Whether your business is online or offline, these days, it’s likely being driven by more numbers than ever before.

We’ve become obsessed by data and metrics, but with good reason. Setting easily measurable goals is crucial for tracking your business’s progress, and ultimately, improving it!

We’re going to take a quick look at five of the most important goals you should be tracking, at each stage of the customer’s journey.


At the start of your customer’s journey, it’s all about getting your brand out there and generating awareness, making sure that your brand is somewhere in the mind of your target audience.

The best way to track this is a very simple one, which is to track how many people are searching for your brand name.

This straightforward metric simply shows you how many people are searching for you, which gives you an idea of how many people out there are potential leads or returning customers.

Every person who searches for the brand is aware of you, and intends to engage with you in some way and tracking this is a super easy way to get a quick snapshot of your brand awareness.

It’s a good idea to track this alongside particular campaigns, to see if your marketing efforts are having the intended effect.



At the consideration stage, it’s time to start looking a number of on-site traffic KPIs, which will track how many of the people that are aware of your brand are actually actively engaging with it, whether this through email, social media or actually the store itself. These should be tracked monthly. These metrics include:



A ‘session’ is a period of activity for one user on your site. A session will usually end after a user is inactive for 30 minutes, but remember that one user can have multiple sessions, as they may be using the site on their phone or tablet as well as a computer, or perhaps have it open in multiple tabs.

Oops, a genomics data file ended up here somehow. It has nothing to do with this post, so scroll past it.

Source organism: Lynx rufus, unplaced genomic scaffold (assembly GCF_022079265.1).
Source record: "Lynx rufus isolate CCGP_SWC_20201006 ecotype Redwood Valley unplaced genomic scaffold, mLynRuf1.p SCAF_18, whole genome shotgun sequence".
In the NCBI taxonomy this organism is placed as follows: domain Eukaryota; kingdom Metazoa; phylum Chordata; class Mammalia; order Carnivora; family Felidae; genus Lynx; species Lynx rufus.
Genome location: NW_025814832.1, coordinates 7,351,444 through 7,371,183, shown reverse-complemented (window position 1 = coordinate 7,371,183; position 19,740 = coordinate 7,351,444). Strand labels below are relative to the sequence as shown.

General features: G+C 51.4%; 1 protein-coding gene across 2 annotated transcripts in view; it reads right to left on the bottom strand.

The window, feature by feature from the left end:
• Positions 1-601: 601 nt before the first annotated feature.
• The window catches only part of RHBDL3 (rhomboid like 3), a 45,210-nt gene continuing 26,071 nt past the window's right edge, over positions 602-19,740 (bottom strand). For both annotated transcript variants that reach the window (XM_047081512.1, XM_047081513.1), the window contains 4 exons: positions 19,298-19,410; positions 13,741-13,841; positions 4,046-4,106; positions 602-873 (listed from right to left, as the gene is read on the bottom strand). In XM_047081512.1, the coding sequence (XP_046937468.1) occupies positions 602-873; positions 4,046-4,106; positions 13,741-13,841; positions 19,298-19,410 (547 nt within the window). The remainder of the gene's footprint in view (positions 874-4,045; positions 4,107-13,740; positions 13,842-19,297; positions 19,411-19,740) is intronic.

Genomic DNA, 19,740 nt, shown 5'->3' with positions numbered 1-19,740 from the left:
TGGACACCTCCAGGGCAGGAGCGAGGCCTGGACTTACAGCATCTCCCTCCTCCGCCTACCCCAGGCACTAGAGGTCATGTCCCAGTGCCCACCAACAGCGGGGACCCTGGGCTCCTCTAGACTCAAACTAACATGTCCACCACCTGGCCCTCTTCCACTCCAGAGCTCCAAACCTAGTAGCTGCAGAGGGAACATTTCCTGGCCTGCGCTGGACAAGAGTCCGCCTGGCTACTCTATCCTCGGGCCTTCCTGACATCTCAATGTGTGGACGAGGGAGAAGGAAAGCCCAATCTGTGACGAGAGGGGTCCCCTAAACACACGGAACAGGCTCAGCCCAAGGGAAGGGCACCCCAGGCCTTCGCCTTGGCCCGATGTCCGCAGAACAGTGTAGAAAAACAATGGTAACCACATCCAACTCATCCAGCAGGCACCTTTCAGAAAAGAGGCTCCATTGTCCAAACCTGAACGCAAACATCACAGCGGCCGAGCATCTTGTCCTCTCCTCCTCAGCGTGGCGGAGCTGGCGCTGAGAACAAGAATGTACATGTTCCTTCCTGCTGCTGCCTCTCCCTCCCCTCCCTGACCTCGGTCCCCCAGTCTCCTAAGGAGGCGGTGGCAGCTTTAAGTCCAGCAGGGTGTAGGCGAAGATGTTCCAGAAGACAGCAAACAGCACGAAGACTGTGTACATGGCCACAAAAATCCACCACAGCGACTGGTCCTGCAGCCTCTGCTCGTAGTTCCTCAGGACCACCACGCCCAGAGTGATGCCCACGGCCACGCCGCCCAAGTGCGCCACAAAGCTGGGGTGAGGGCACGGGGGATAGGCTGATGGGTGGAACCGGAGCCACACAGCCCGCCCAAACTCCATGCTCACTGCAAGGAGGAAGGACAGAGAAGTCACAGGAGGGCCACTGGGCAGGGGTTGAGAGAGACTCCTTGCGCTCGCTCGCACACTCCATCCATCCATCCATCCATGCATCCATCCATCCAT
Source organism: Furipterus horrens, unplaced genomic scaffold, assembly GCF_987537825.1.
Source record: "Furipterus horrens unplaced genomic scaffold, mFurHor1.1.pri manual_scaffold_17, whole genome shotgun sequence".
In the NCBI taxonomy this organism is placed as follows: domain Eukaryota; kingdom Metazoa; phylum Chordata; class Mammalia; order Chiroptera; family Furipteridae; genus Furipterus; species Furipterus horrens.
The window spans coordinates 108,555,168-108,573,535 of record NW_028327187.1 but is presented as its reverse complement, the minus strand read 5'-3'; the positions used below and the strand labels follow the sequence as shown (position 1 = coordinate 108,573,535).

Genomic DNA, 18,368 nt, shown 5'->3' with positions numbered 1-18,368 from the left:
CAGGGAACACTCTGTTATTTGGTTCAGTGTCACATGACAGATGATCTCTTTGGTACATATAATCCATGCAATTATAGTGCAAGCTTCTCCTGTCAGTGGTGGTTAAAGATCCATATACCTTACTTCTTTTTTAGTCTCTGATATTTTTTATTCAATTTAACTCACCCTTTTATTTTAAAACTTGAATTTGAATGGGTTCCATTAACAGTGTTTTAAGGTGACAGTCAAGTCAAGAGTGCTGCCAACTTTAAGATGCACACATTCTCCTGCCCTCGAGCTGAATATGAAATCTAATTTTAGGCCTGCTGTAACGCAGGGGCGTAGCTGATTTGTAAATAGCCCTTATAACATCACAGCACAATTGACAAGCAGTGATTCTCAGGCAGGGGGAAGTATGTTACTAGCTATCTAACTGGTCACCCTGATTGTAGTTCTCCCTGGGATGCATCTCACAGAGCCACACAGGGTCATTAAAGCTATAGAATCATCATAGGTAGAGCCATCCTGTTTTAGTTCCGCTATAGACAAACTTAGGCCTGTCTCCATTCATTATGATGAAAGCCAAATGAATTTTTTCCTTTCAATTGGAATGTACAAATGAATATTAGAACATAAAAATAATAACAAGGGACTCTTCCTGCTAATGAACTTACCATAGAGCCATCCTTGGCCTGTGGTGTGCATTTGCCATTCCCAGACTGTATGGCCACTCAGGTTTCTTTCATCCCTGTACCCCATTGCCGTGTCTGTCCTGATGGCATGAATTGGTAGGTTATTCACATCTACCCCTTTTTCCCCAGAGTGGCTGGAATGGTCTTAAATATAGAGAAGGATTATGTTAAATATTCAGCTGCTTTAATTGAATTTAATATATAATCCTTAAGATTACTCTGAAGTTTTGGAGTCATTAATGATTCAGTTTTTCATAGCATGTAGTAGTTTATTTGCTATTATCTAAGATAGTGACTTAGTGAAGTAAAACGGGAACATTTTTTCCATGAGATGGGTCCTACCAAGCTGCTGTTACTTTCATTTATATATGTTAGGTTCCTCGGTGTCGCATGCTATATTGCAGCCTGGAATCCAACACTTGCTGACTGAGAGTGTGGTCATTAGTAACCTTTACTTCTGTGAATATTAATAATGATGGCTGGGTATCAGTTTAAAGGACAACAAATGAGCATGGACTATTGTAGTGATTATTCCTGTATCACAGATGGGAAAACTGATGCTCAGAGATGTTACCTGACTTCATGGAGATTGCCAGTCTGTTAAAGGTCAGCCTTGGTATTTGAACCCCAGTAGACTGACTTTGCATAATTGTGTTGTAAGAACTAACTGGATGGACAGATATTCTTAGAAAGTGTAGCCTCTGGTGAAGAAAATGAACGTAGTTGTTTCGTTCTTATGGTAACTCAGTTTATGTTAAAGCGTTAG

This tracks the average number of pages which or viewed in each session.



The percentage of sessions where a user leaves after only using one page.


This is the average length of a session, usually tracked in seconds. Look at this in conjunction with your bounce rate to analyse how much your customers are actually engaging with the site.

You could also split this up to track the difference between how long a new user spends on the site compared to returning ones.


Bear in mind that if a returning user deleted their cookies before coming back to the site, they’ll be considered a new user again.


Now for the good stuff, seeing exactly how much revenue the store is bringing in. However, the data available online means that we can go much further than simply seeing how many sales we’ve made.

For example, the sales conversion rate is the total number of sales, divided by the total number of sessions.

This will help you to work out how much traffic is needed to generate the amount of sales which you’re aiming for.

You can delve even further into this, seeing the conversion rate by a specific channel (such as PPC or social media), by a certain category of products, or a certain ad or marketing campaign.

All of this will help you to understand buying trends and help to convert more potential customers into actual buyers.

If you have a particularly low conversion rate, you might want to read this handy guide on how to combat cart abandonment.


Of course, once you’ve made a sale, you want that customer to come back to you in the future and this is crucial to the future success of the business.

The customer lifetime value (LTV) is a hugely important part of this and is basically the average amount each customer spends over their lifetime.

It’s an important metric because it allows you to justify how much you can spend on each new customer you acquire.

As long as your average customer acquisition cost is less than your LTV, you should be ok!

To work out the LTV you basically need a customer’s average order value, how often they make a purchase and over what sort of period of time (click here for more information on LTV and how to calculate it).


Finally, you want your returning customers to recommend you to their friends and family, which can be tracked using a Net Promoter Score (NPS).

Word of mouth is one of the best ways to get new customers on board and it doesn’t cost you a penny, so it pays to keep this score high.

It’s a simple survey sent out to your customers to gauge how likely they would be to recommend your brand to someone else (think of Uber’s rating system).

If you were to use a 0 to 10 scale for NPS, you’d generally say that those who rate you at 9 or 10 are going to be ’promoters’, those who give 7 or 8 will be neutral, while all other will be ‘detractors’.

You should keep an active eye on all of the above metrics and remember that they’re just a starting point.

There are all kinds of things you can track, so make sure that you make the most of the data available to you and use it to effectively drive revenue and growth.



We are working hard to have this up
and running.